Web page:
Living with the cloud of suspicion for 23 years, Mark knew this day could come. But for Kristina, there was no preparing for what happened next.
"The minute Mark opened the front door, I mean, there they were and the handcuffs were on him like that. And they walk him off within about 30 seconds," she recalls. "I was busy looking at the detectives saying, 'Wait, you know, can I kiss him goodbye?' What do I do now?"
Mangelsdorf was arrested and escorted back to Kansas to face murder charges for the 1982 slaying of David Harmon. Charged with first-degree murder and conspiracy to commit murder, he faced the same charges as Melinda.
Just one week after Mark's arrest, Melinda went on trial for the murder of her first husband. By her side, showing support, was her current husband.
In spite of the dramatic interrogation tapes, prosecutor Morrison knew that getting a conviction after 23 years would be tough. He began by setting out to establish a motive for the crime.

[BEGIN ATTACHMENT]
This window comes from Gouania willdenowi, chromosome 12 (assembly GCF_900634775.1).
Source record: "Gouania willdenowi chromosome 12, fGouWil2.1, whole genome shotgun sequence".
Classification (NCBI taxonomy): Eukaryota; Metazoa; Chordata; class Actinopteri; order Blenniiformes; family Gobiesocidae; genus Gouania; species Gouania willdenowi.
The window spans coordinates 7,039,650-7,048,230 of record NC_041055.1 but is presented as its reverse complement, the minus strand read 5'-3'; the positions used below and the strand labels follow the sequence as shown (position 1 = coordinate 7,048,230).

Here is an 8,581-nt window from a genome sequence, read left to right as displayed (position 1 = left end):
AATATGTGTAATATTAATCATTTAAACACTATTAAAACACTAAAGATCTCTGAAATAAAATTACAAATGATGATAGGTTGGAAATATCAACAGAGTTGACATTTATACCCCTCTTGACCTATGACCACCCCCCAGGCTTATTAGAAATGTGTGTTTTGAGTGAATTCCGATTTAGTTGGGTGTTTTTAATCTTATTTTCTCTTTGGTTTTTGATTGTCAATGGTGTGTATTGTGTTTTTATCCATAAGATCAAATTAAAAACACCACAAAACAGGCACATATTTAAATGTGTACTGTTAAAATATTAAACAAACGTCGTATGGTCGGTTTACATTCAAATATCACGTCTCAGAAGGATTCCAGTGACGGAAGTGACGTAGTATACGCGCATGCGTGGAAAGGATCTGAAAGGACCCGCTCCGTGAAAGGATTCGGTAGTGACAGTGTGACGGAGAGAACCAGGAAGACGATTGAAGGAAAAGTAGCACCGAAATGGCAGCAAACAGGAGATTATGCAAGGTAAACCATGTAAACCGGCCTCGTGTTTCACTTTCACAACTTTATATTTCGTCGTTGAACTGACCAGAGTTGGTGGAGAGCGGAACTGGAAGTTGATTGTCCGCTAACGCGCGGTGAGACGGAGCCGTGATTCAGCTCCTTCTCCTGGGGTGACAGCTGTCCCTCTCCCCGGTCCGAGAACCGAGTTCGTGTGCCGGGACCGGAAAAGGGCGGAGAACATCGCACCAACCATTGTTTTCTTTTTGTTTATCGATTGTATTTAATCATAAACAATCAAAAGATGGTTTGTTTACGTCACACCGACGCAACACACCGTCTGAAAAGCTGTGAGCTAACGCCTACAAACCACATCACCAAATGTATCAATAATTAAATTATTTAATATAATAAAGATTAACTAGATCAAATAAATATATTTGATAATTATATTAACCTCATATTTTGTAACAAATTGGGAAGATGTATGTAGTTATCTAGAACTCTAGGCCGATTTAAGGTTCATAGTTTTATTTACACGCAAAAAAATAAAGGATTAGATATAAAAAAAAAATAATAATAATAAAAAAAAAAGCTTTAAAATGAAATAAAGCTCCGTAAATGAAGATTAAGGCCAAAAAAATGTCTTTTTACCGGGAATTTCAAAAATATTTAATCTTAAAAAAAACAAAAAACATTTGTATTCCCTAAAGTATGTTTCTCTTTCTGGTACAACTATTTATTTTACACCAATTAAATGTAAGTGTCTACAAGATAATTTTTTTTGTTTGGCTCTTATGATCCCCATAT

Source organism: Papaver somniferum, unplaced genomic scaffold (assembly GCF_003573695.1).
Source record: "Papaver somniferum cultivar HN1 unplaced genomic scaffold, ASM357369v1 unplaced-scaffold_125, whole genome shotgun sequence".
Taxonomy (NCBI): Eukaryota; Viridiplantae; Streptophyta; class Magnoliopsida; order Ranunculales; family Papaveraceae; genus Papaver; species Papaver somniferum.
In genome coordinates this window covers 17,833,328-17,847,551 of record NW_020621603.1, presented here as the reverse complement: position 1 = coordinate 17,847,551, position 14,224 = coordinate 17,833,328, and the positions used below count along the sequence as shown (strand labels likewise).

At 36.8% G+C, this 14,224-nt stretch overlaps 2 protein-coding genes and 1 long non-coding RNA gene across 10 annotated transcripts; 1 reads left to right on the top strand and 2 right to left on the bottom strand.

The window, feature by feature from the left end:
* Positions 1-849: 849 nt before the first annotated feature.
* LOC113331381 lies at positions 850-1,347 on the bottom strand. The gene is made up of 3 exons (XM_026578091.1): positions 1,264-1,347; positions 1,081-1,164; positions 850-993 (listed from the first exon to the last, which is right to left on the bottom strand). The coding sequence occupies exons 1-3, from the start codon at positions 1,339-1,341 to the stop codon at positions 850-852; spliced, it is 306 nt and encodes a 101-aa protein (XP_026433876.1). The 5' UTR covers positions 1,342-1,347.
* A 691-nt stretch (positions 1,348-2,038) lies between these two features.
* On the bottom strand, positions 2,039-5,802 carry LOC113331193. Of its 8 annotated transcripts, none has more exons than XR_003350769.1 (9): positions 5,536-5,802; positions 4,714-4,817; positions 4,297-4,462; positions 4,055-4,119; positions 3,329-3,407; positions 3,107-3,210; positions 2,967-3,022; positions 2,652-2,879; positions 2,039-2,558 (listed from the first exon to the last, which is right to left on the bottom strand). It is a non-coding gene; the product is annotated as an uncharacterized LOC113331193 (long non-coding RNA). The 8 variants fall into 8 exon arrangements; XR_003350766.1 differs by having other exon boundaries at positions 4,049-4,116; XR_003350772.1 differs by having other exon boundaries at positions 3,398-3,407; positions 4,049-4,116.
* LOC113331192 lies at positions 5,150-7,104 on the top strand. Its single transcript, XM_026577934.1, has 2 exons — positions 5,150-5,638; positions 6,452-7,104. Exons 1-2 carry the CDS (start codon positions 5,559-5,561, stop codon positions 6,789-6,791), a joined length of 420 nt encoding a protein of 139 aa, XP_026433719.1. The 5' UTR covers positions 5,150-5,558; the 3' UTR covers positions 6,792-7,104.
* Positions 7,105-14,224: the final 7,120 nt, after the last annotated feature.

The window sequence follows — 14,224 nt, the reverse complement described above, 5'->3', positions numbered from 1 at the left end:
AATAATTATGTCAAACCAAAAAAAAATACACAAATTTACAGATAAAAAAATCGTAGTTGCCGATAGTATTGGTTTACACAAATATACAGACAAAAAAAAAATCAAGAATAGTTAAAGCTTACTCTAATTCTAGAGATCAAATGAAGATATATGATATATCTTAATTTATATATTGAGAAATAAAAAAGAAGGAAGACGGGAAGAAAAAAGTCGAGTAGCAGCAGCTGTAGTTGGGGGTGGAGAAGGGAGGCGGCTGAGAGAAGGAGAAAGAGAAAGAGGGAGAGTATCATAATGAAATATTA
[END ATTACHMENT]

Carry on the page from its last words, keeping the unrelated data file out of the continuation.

Morrison set out to prove a case largely built on circumstantial evidence - evidence of an alleged love affair and lies.
Melinda had said she was in bed while her husband was being beaten to death, but prosecutors showed her pillow, covered in blood splatters.
Then there was her claim she was knocked out for more than hour. "That doesn't fit at all. In fact, she didn't have any real injuries other than a tiny bruise on her cheek," Morrison said.
Prosecutors began unraveling her story of what happened that night, weaving a different story.
Prosecutors produced a stack of cards and letters from Melinda found in Mark's apartment, suggesting signs of an intimate relationship.
As the evidence mounted, it was the 2001 police videotape that cemented the prosecution's case against her and Mark.